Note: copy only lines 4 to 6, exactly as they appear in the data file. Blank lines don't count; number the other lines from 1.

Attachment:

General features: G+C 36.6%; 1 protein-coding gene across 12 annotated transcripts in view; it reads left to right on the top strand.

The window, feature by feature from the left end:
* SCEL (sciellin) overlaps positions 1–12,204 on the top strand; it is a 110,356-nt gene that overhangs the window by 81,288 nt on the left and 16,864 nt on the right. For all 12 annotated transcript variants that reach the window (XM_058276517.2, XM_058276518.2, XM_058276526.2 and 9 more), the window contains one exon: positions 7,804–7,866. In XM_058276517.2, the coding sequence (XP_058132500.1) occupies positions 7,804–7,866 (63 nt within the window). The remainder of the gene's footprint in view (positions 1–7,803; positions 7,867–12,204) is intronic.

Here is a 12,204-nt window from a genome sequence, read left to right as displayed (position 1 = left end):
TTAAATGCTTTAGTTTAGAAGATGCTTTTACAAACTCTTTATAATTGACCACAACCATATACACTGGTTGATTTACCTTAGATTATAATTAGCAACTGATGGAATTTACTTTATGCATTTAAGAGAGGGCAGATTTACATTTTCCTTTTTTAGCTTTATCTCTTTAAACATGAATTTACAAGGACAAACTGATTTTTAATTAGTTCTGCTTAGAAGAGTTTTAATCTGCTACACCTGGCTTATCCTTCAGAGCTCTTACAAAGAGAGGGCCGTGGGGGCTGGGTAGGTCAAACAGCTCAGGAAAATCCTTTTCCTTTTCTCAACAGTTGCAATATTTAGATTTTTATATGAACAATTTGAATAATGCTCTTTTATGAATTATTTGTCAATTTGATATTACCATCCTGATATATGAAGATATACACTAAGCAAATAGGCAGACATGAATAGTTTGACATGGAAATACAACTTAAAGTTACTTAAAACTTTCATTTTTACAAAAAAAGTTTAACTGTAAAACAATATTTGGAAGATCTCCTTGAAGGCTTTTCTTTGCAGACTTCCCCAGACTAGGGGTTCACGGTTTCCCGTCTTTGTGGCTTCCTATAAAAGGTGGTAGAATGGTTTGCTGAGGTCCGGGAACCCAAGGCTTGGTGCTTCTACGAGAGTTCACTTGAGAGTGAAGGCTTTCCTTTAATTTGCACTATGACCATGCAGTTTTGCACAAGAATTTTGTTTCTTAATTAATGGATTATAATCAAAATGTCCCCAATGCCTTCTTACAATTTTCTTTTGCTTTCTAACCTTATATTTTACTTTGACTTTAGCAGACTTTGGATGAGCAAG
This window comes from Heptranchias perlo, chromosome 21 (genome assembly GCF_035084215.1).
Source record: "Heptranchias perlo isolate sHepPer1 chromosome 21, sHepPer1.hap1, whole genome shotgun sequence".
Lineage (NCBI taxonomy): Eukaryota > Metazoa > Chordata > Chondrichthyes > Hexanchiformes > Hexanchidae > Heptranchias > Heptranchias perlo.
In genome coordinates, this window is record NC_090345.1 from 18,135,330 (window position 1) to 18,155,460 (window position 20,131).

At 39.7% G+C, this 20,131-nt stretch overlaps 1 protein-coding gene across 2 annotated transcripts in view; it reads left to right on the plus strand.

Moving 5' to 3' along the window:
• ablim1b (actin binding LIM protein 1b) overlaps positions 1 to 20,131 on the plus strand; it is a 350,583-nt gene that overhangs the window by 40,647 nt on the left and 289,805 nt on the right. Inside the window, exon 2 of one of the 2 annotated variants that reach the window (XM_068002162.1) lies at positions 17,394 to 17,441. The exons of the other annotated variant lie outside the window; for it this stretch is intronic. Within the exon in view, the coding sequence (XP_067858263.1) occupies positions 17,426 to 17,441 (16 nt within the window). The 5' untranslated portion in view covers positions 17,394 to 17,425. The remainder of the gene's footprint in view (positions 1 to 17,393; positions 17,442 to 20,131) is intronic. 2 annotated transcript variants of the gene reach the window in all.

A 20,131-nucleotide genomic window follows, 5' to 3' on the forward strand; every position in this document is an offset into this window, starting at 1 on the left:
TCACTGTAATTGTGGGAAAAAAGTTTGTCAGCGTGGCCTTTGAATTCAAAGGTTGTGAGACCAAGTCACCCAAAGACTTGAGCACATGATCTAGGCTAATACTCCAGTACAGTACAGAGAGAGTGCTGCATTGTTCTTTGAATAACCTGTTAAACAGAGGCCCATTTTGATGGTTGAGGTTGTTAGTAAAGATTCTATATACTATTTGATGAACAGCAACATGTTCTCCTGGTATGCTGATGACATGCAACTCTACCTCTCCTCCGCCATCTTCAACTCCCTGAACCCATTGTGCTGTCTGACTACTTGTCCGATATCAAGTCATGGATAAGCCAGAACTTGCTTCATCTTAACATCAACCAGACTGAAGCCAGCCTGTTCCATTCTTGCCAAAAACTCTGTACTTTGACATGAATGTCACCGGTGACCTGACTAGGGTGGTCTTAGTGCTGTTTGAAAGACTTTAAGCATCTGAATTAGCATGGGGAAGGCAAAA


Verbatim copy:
Here is a 12,204-nt window from a genome sequence, read left to right as displayed (position 1 = left end):
TTAAATGCTTTAGTTTAGAAGATGCTTTTACAAACTCTTTATAATTGACCACAACCATATACACTGGTTGATTTACCTTAGATTATAATTAGCAACTGATGGAATTTACTTTATGCATTTAAGAGAGGGCAGATTTACATTTTCCTTTTTTAGCTTTATCTCTTTAAACATGAATTTACAAGGACAAACTGATTTTTAATTAGTTCTGCTTAGAAGAGTTTTAATCTGCTACACCTGGCTTATCCTTCAGAGCTCTTACAAAGAGAGGGCCGTGGGGGCTGGGTAGGTCAAACAGCTCAGGAAAATCCTTTTCCTTTTCTCAACAGTTGCAATATTTAGATTTTTATATGAACAATTTGAATAATGCTCTTTTATGAATTATTTGTCAATTTGATATTACCATCCTGATATATGAAGATATACACTAAGCAAATAGGCAGACATGAATAGTTTGACATGGAAATACAACTTAAAGTTACTTAAAACTTTCATTTTTACAAAAAAAGTTTAACTGTAAAACAATATTTGGAAGATCTCCTTGAAGGCTTTTCTTTGCAGACTTCCCCAGACTAGGGGTTCACGGTTTCCCGTCTTTGTGGCTTCCTATAAAAGGTGGTAGAATGGTTTGCTGAGGTCCGGGAACCCAAGGCTTGGTGCTTCTACGAGAGTTCACTTGAGAGTGAAGGCTTTCCTTTAATTTGCACTATGACCATGCAGTTTTGCACAAGAATTTTGTTTCTTAATTAATGGATTATAATCAAAATGTCCCCAATGCCTTCTTACAATTTTCTTTTGCTTTCTAACCTTATATTTTACTTTGACTTTAGCAGACTTTGGATGAGCAAG
This window comes from Heptranchias perlo, chromosome 21 (genome assembly GCF_035084215.1).